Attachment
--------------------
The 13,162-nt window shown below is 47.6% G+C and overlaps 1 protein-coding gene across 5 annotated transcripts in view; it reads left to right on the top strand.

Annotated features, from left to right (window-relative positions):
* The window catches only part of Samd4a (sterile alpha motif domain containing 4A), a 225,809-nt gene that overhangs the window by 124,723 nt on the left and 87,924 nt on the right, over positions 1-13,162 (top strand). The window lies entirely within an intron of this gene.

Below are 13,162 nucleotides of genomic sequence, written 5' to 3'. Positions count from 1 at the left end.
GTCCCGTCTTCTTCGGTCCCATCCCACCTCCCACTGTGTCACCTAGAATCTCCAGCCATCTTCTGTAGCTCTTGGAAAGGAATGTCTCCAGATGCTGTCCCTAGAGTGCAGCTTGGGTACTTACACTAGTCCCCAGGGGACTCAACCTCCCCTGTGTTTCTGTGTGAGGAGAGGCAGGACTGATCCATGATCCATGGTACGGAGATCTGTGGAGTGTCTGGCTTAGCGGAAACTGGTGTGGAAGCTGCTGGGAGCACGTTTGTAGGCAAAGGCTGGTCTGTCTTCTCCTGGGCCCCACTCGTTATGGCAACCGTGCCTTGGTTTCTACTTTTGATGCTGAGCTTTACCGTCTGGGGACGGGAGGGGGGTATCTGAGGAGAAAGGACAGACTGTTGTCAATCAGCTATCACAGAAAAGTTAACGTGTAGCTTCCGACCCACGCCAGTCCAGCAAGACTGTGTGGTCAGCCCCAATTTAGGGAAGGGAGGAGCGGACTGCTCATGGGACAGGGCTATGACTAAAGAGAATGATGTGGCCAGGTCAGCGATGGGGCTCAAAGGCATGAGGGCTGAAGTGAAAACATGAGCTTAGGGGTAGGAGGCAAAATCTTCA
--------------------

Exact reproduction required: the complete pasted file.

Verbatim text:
The 13,162-nt window shown below is 47.6% G+C and overlaps 1 protein-coding gene across 5 annotated transcripts in view; it reads left to right on the top strand.

Annotated features, from left to right (window-relative positions):
* The window catches only part of Samd4a (sterile alpha motif domain containing 4A), a 225,809-nt gene that overhangs the window by 124,723 nt on the left and 87,924 nt on the right, over positions 1-13,162 (top strand). The window lies entirely within an intron of this gene.

Below are 13,162 nucleotides of genomic sequence, written 5' to 3'. Positions count from 1 at the left end.
GTCCCGTCTTCTTCGGTCCCATCCCACCTCCCACTGTGTCACCTAGAATCTCCAGCCATCTTCTGTAGCTCTTGGAAAGGAATGTCTCCAGATGCTGTCCCTAGAGTGCAGCTTGGGTACTTACACTAGTCCCCAGGGGACTCAACCTCCCCTGTGTTTCTGTGTGAGGAGAGGCAGGACTGATCCATGATCCATGGTACGGAGATCTGTGGAGTGTCTGGCTTAGCGGAAACTGGTGTGGAAGCTGCTGGGAGCACGTTTGTAGGCAAAGGCTGGTCTGTCTTCTCCTGGGCCCCACTCGTTATGGCAACCGTGCCTTGGTTTCTACTTTTGATGCTGAGCTTTACCGTCTGGGGACGGGAGGGGGGTATCTGAGGAGAAAGGACAGACTGTTGTCAATCAGCTATCACAGAAAAGTTAACGTGTAGCTTCCGACCCACGCCAGTCCAGCAAGACTGTGTGGTCAGCCCCAATTTAGGGAAGGGAGGAGCGGACTGCTCATGGGACAGGGCTATGACTAAAGAGAATGATGTGGCCAGGTCAGCGATGGGGCTCAAAGGCATGAGGGCTGAAGTGAAAACATGAGCTTAGGGGTAGGAGGCAAAATCTTCA